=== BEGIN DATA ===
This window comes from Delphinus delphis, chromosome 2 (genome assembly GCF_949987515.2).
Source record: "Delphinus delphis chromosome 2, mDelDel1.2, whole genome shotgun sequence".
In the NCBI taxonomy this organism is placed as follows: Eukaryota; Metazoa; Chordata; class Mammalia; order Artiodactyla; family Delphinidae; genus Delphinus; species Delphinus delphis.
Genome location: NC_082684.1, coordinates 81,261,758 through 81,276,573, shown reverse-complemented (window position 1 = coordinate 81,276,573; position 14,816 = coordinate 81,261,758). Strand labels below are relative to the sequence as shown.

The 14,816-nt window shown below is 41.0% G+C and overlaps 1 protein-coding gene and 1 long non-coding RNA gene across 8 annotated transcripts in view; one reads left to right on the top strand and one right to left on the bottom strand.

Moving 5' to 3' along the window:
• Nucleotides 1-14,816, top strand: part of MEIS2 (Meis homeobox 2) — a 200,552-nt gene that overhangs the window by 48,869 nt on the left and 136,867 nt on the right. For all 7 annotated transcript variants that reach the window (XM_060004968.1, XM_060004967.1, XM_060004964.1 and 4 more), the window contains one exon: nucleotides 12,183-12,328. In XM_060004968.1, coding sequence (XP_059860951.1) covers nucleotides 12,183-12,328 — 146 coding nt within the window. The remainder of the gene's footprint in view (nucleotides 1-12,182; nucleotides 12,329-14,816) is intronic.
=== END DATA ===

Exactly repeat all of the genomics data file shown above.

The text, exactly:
This window comes from Delphinus delphis, chromosome 2 (genome assembly GCF_949987515.2).
Source record: "Delphinus delphis chromosome 2, mDelDel1.2, whole genome shotgun sequence".
In the NCBI taxonomy this organism is placed as follows: Eukaryota; Metazoa; Chordata; class Mammalia; order Artiodactyla; family Delphinidae; genus Delphinus; species Delphinus delphis.
Genome location: NC_082684.1, coordinates 81,261,758 through 81,276,573, shown reverse-complemented (window position 1 = coordinate 81,276,573; position 14,816 = coordinate 81,261,758). Strand labels below are relative to the sequence as shown.

The 14,816-nt window shown below is 41.0% G+C and overlaps 1 protein-coding gene and 1 long non-coding RNA gene across 8 annotated transcripts in view; one reads left to right on the top strand and one right to left on the bottom strand.

Moving 5' to 3' along the window:
• Nucleotides 1-14,816, top strand: part of MEIS2 (Meis homeobox 2) — a 200,552-nt gene that overhangs the window by 48,869 nt on the left and 136,867 nt on the right. For all 7 annotated transcript variants that reach the window (XM_060004968.1, XM_060004967.1, XM_060004964.1 and 4 more), the window contains one exon: nucleotides 12,183-12,328. In XM_060004968.1, coding sequence (XP_059860951.1) covers nucleotides 12,183-12,328 — 146 coding nt within the window. The remainder of the gene's footprint in view (nucleotides 1-12,182; nucleotides 12,329-14,816) is intronic.